Silchester, Past and Present

Includes an account of the missioning of Reading in 1835

Transcription of Article in the Christian Messenger by E Millichamp

Silchester is not now a city, a town, or even a village, but may be best defined as a district, with a population scattered over a common, with here and there a few good villas and small farms. It is situated on a ridge stretching from east to west on the northern border of Hants. The interest of the locality lies in its great antiquity, and for us, in the introduction and progress of Primitive Methodism.

The Ancient Britons had a city here long before the dawn of the Christian era, the strong earthwork fortifications of which remain. The situation of this city lay to the east on the flattened edge of the ridge, with low-lying valleys in front and on either side. The position commands a view of the country from the valley of the Thames at Reading to the distant hills that rise towards the Isle of Wight and the English Channel, and was one of great security in time of war.

From an inscription found on an old altar and from some other data, antiquarians have decided that the British name of the city was Segont, after the name of the tribe Segontaci, by which it was inhabited. The Romans, soon after the invasion, took possession, and strengthened the city by building walls and gates. The name was changed to Calleva and after that to Silchester. It rose to a position of great splendour and wealth, and, lying on the highway from London to the south and west, it no doubt rivalled the cites of Winchester, Cirencester, and Bath.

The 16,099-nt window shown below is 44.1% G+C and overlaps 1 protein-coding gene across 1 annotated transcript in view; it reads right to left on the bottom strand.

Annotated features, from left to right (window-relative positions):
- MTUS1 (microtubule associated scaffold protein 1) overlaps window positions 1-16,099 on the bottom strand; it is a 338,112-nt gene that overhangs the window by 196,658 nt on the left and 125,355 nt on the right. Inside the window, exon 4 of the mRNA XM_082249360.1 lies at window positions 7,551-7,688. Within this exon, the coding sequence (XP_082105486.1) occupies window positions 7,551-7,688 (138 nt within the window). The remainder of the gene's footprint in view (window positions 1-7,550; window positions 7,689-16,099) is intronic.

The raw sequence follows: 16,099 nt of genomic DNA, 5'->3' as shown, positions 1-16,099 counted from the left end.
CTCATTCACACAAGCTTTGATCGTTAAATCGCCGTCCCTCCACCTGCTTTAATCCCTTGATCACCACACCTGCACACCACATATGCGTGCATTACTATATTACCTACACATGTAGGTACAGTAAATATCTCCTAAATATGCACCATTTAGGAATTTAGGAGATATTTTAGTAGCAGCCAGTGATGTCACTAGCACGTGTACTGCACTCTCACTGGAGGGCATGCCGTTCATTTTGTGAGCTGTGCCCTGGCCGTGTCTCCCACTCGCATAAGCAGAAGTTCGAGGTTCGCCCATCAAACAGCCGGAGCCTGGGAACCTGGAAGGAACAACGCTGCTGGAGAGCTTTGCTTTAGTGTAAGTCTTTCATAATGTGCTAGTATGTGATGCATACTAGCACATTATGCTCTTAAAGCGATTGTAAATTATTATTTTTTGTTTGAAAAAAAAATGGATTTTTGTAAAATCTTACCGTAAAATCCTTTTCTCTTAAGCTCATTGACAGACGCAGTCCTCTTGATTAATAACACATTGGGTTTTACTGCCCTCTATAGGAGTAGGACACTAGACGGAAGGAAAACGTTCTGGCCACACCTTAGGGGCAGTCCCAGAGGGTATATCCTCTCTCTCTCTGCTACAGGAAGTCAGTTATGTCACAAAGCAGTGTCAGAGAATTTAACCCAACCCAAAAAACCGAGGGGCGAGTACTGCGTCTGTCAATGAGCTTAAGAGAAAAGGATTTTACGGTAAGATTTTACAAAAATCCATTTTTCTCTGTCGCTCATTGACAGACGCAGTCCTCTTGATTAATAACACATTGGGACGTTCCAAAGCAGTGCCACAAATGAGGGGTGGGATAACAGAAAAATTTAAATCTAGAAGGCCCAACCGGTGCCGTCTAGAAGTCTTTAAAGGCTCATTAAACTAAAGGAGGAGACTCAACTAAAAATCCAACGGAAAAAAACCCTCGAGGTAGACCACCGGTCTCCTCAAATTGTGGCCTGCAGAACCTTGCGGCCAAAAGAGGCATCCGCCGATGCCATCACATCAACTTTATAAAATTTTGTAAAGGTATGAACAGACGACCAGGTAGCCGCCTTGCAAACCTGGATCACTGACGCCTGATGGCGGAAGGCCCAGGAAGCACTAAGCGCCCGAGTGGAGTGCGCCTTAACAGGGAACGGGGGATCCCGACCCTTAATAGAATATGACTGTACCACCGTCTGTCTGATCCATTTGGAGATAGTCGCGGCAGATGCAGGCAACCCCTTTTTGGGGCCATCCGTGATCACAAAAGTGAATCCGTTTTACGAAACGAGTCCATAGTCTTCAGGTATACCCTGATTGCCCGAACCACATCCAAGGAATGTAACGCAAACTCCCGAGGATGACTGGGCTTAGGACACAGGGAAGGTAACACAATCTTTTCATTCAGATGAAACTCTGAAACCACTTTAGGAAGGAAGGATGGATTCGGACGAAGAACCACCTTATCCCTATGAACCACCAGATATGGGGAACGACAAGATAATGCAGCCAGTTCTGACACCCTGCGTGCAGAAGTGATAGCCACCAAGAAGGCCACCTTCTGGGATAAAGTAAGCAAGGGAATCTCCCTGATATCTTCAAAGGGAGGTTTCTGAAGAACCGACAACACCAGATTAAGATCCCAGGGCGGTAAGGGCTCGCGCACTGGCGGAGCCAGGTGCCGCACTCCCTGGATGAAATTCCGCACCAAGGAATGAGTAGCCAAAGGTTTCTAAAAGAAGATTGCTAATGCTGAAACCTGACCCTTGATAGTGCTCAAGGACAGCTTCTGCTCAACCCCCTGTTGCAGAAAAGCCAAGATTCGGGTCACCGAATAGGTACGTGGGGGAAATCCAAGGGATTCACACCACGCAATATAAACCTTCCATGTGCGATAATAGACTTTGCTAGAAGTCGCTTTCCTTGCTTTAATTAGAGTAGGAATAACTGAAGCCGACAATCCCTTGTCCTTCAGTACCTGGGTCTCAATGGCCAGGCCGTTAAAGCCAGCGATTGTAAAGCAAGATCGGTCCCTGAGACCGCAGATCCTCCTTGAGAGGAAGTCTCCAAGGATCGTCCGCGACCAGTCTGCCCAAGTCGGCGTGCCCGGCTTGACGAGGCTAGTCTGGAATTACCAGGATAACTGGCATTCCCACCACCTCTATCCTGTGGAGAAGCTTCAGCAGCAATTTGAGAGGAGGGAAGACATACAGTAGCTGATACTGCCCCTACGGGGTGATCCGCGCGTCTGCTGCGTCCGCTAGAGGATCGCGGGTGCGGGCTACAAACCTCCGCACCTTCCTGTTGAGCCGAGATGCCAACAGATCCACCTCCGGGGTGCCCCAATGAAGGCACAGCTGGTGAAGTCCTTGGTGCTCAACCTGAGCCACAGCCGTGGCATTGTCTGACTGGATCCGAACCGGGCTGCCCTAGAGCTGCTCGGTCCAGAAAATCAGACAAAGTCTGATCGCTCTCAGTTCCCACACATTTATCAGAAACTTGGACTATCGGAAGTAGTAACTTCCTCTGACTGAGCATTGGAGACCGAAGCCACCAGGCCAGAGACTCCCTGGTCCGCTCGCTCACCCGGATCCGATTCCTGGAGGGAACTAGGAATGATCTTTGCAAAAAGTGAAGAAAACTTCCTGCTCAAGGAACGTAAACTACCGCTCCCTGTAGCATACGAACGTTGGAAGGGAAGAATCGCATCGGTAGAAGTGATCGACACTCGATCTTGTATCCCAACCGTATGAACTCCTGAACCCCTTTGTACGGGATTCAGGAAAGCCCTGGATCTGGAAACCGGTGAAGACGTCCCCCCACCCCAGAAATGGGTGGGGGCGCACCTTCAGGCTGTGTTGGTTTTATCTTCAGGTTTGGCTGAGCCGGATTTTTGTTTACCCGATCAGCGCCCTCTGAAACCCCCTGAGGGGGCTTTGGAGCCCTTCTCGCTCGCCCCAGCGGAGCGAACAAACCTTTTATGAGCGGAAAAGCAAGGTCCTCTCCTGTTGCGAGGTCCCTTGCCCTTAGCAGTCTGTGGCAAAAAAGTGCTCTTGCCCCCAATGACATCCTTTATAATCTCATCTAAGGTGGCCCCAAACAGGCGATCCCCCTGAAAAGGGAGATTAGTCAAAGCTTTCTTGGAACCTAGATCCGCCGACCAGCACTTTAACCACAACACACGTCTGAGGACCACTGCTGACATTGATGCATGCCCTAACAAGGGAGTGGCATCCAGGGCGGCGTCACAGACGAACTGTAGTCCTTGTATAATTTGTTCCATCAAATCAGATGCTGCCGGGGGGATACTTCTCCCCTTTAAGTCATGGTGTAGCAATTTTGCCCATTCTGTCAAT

The place, unlike other great cities, is without a history, and all we know is what has been gathered from discoveries made by antiquarians. The work of excavation was at first done by private persons in a small way; since then the Society of Antiquarians, securing a lease from the Duke of Wellington, have carried on extensive work, and have made wonderful and valuable discoveries. The result is we now know that a Roman city, with a Forum, a Basilica Hall, several Pagan temples, and a Christian Church probably of the 4th century, existed here. The pavements of palaces inlaid with mosaic work of good variety and colour, with fluted columed pillars and ornamental capitals have been unearthed. Roman coins with the image and superscription of the Caesars; pottery and the tools of artizans, such as carpenters, smiths, and shoemakers have come to light, most of which are now on view in the Museum at Reading.

On the north-east side of the city, outside the walls, are the remains of a large amphitheatre. There are now no buildings inside, except a lone, ancient looking farmhouse and the parish church. All beyond are ploughed fields and meadows and a solitude like that of death. Tradition says the place was destroyed by the Saxons, and then deserted. The names of the once proud rulers and rich merchants have none of them descended to posterity. All have passed away. “The voice said, Cry. And he said, What shall I cry? All flesh is grass and the goodliness thereof is as the flower of the grass. The grass withereth, the flower fadeth. Surely the people is grass.”

The rise and progress of Primitive Methodism in these parts is a subject on which we are able to write with greater confidence, as we are able to verify the facts from documents and from the testimony of the immediate descendants of the first converts and pioneers. In this article we propose to raise a memorial of a work that is likely to live in the locality to the end of time.